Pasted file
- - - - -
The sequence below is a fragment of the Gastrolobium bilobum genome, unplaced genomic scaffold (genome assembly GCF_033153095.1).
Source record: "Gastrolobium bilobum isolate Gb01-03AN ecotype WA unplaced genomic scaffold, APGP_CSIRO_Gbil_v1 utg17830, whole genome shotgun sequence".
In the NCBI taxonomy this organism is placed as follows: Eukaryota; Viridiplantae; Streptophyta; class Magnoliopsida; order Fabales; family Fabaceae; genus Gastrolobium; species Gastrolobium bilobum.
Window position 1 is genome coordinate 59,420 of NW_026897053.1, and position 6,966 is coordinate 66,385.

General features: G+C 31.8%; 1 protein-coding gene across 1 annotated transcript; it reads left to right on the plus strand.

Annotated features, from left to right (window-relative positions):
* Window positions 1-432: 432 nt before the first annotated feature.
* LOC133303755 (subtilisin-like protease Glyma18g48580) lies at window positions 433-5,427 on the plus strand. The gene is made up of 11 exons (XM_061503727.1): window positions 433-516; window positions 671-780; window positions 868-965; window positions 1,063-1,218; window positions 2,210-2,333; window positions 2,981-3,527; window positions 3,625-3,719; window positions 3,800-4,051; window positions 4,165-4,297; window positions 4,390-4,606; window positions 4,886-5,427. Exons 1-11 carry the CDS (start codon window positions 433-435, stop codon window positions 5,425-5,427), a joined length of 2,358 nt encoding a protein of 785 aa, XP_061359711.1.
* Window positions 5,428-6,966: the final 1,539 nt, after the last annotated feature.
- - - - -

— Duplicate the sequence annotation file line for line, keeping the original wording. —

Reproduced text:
The sequence below is a fragment of the Gastrolobium bilobum genome, unplaced genomic scaffold (genome assembly GCF_033153095.1).
Source record: "Gastrolobium bilobum isolate Gb01-03AN ecotype WA unplaced genomic scaffold, APGP_CSIRO_Gbil_v1 utg17830, whole genome shotgun sequence".
In the NCBI taxonomy this organism is placed as follows: Eukaryota; Viridiplantae; Streptophyta; class Magnoliopsida; order Fabales; family Fabaceae; genus Gastrolobium; species Gastrolobium bilobum.
Window position 1 is genome coordinate 59,420 of NW_026897053.1, and position 6,966 is coordinate 66,385.

General features: G+C 31.8%; 1 protein-coding gene across 1 annotated transcript; it reads left to right on the plus strand.

Annotated features, from left to right (window-relative positions):
* Window positions 1-432: 432 nt before the first annotated feature.
* LOC133303755 (subtilisin-like protease Glyma18g48580) lies at window positions 433-5,427 on the plus strand. The gene is made up of 11 exons (XM_061503727.1): window positions 433-516; window positions 671-780; window positions 868-965; window positions 1,063-1,218; window positions 2,210-2,333; window positions 2,981-3,527; window positions 3,625-3,719; window positions 3,800-4,051; window positions 4,165-4,297; window positions 4,390-4,606; window positions 4,886-5,427. Exons 1-11 carry the CDS (start codon window positions 433-435, stop codon window positions 5,425-5,427), a joined length of 2,358 nt encoding a protein of 785 aa, XP_061359711.1.
* Window positions 5,428-6,966: the final 1,539 nt, after the last annotated feature.